Nabilone, marketed under the trade name Cesamet and other brands, is a synthetic cannabinoid recognized for its therapeutic applications as an antiemetic and as a supplementary analgesic in managing neuropathic pain. This compound emulates tetrahydrocannabinol (THC), the primary psychoactive component naturally found in the Cannabis plant.

In the United States, the Food and Drug Administration has approved nabilone specifically for countering chemotherapy-induced nausea and vomiting. In other regions, such as Canada, it is extensively employed as an additional treatment for chronic pain control. A wealth of clinical trials and case studies has shown its moderate efficacy in alleviating conditions like fibromyalgia and multiple sclerosis.

IUPAC name
CAS Number51022-71-0 
PubChem CID5284592
ECHA InfoCard100.164.824
Chemical and physical data
Molar mass372.549 g·mol−1

Medical uses

Nabilone is employed in the management of nausea and vomiting in individuals undergoing chemotherapy. It has also demonstrated moderate effectiveness in alleviating symptoms of fibromyalgia, as supported by a 2011 systematic review on cannabinoids for chronic pain that indicated evidence of safety and modest efficacy for specific conditions.
Clinical trials with nabilone have primarily focused on various medical settings, including movement disorders like parkinsonism, chronic pain, dystonia, spasticity, neurological disorders, multiple sclerosis, and chemotherapy-induced nausea. Moreover, it has proven to be an effective treatment for inflammatory bowel disease, notably ulcerative colitis.
In a particular study involving regular cannabis users, oral nabilone at doses of 4, 6, and 8 mg produced sustained mood elevation and psychomotor slowing in a dose-dependent manner, comparable to the effects of 10 or 20 mg of oral dronabinol (THC). Nabilone exhibited a slower onset of peak action and a more robust dose-dependent response, which was attributed to its enhanced bioavailability.
A study comparing nabilone with metoclopramide, conducted before the advent of modern 5-HT3 antagonist antiemetic drugs like ondansetron, revealed that patients receiving cisplatin chemotherapy preferred metoclopramide. In contrast, those undergoing carboplatin chemotherapy favored nabilone for the control of nausea and vomiting.
Nabilone has also been explored for its potential to alleviate nightmares associated with post-traumatic stress disorder. However, studies beyond nine weeks are lacking, and the effects of long-term use remain uncertain. Additionally, nabilone has been utilized in the treatment of medication overuse headaches.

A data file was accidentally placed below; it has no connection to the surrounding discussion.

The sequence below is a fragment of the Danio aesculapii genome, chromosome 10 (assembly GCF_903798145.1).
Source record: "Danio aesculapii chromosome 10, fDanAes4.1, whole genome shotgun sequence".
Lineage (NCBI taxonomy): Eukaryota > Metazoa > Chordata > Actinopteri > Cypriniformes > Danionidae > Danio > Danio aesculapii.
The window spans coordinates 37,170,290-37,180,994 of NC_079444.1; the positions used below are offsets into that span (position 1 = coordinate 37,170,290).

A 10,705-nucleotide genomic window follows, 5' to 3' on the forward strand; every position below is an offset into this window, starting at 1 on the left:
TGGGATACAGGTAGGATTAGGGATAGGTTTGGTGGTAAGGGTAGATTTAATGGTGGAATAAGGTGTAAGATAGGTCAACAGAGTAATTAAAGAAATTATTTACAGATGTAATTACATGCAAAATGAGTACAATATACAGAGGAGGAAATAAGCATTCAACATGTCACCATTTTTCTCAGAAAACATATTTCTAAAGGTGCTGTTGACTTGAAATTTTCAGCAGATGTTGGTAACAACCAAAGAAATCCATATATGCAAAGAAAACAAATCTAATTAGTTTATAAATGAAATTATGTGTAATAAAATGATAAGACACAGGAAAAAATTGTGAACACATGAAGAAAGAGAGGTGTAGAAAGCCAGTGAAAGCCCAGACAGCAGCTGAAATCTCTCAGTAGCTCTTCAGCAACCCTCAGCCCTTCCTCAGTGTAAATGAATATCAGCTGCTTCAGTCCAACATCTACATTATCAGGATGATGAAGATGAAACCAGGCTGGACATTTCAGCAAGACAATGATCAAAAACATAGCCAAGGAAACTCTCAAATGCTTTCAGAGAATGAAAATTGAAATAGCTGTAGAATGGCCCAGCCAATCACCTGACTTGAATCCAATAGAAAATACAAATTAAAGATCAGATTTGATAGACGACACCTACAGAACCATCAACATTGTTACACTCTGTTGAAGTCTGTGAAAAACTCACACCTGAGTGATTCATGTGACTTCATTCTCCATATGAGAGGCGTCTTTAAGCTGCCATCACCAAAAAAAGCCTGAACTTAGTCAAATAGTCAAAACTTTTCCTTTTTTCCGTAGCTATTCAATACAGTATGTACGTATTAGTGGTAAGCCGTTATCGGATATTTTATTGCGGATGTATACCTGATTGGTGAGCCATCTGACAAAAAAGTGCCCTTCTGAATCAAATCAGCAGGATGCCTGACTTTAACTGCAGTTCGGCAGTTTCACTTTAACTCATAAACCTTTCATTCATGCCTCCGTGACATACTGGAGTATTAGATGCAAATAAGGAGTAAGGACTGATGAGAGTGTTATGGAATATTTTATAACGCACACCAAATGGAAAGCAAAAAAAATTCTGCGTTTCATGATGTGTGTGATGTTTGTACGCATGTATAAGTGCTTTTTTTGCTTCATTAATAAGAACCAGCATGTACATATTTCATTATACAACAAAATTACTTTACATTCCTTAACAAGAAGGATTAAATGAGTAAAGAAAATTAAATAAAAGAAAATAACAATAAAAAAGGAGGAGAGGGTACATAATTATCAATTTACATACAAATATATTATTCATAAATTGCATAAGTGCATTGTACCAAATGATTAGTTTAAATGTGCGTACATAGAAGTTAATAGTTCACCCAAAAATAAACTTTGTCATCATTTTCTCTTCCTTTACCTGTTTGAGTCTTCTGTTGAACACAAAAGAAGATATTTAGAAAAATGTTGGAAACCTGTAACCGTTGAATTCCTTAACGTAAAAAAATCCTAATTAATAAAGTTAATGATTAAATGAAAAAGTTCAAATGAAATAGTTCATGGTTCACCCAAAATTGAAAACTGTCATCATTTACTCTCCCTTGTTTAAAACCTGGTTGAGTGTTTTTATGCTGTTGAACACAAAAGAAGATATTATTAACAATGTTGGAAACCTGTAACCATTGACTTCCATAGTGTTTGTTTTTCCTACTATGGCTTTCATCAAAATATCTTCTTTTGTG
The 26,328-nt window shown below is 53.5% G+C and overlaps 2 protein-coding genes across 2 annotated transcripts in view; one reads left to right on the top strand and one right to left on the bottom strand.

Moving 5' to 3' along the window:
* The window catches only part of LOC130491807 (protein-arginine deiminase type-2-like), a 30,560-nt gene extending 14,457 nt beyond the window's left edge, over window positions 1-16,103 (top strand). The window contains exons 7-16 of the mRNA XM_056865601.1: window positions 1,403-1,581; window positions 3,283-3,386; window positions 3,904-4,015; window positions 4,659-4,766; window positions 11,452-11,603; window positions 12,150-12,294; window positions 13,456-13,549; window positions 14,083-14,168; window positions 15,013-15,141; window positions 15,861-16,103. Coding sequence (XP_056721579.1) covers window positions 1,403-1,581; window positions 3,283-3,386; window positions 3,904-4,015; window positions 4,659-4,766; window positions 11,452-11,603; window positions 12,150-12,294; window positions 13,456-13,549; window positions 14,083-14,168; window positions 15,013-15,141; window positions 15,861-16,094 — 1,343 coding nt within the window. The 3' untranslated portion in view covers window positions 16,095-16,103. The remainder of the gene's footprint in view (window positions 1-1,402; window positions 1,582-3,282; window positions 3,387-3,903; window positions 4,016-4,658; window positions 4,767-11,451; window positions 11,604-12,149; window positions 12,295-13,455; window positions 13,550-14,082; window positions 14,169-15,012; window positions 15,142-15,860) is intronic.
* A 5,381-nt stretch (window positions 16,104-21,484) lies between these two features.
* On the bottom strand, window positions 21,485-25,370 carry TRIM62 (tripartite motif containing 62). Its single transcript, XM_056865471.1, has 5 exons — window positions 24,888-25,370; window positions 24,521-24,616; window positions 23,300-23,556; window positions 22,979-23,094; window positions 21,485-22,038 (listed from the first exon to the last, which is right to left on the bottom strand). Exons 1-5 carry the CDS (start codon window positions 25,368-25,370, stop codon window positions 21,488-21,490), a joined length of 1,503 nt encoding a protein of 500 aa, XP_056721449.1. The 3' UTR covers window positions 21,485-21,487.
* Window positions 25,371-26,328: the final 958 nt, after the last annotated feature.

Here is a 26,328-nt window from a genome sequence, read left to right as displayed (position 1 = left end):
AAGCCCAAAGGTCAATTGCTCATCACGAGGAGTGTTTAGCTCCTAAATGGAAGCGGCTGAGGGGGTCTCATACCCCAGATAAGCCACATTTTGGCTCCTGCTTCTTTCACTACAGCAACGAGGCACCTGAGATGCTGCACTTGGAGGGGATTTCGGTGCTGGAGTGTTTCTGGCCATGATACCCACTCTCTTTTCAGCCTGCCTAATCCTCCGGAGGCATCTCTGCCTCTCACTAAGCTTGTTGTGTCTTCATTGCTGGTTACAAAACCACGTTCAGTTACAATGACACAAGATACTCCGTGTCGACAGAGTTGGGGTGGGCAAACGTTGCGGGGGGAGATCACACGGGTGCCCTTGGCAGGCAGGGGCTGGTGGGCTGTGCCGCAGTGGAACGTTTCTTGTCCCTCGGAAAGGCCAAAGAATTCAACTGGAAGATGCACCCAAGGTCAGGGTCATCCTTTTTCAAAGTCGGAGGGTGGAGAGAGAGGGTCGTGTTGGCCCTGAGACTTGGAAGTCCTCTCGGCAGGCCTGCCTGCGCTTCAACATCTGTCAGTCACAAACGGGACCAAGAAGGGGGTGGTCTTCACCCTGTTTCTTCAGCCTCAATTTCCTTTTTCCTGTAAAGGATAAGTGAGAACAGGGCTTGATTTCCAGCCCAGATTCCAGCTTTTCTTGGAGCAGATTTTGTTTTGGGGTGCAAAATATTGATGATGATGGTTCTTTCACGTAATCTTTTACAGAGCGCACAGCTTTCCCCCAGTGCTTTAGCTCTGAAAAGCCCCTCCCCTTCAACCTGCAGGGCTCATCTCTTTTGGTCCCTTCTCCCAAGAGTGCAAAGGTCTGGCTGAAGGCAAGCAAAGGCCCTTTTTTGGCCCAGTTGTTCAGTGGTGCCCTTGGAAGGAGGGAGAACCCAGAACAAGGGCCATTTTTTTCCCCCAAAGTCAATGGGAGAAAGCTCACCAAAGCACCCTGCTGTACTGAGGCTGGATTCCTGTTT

Side effects

Nabilone may, counterintuitively, exacerbate postoperative pain rather than alleviate it. In the context of fibromyalgia treatment, adverse effects impose constraints on the dosage that can be safely administered. These adverse effects encompass but are not restricted to, sensations of dizziness or vertigo, euphoria, drowsiness, dry mouth, ataxia, disruptions in sleep patterns, headaches, nausea, disorientation, depersonalization, hallucinations, and asthenia.


  • Pharmacodynamics:
  • Nabilone operates as a partial agonist on the cannabinoid CB1 and CB2 receptors.
  • Pharmacokinetics:
  • Nabilone is typically administered in doses of 1 or 2 mg multiple times per day, with a cumulative daily limit of 6 mg. It exhibits complete absorption following oral ingestion and has a strong affinity for plasma proteins. Multiple cytochrome P450 enzymes play a significant role in extensively metabolizing nabilone into a variety of metabolites, some of which remain incompletely characterized.
  • Chemistry:
  • Nabilone is composed of a racemic mixture that includes both (S, S)-(+)- and (R, R)-(−)-isomers.


Nabilone’s journey began with its development by Eli Lilly and Company, leading to its initial approval by Health Canada in 1981. Shortly after that, it gained approval in Mexico, the United Kingdom, and Germany. Although it obtained FDA approval for marketing in 1985, this approval was withdrawn in 1989 due to commercial considerations. Subsequently, Valeant Pharmaceuticals acquired the rights from Lilly in 2004. Valeant’s attempts to secure FDA approval in 2005 were unsuccessful, but they ultimately succeeded in 2006.

In 2007, Valeant extended its reach by acquiring the rights to market nabilone in the United Kingdom and the European Union from Cambridge Laboratories.

In 2013, nabilone received approval in Austria for its use in managing chemotherapy-induced nausea. Prior to this, it had already obtained approval in Spain for the same indication. It was authorized in Belgium for treating glaucoma, spasticity associated with multiple sclerosis, AIDS-related wasting, and chronic pain.


1. What is Nabilone?

  • Nabilone is a synthetic cannabinoid medication that is used for various therapeutic purposes, including managing nausea and vomiting, especially in chemotherapy patients, and as an adjunct in pain management.